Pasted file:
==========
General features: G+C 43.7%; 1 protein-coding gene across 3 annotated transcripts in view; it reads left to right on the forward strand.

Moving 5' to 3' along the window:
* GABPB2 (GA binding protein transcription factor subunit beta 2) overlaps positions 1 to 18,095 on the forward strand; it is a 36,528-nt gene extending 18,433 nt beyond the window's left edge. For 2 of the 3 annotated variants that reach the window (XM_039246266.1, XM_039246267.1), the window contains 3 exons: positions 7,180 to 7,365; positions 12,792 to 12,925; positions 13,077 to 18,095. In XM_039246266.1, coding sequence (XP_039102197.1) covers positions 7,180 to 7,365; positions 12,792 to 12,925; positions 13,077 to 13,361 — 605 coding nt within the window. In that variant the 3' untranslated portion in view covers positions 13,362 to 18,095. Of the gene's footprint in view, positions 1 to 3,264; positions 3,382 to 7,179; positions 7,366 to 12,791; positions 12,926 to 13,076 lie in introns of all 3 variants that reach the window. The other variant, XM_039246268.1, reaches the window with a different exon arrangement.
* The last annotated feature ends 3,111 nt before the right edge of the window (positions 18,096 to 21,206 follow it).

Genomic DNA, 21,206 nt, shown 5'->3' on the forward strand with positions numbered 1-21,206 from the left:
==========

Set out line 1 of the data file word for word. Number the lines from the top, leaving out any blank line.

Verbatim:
General features: G+C 43.7%; 1 protein-coding gene across 3 annotated transcripts in view; it reads left to right on the forward strand.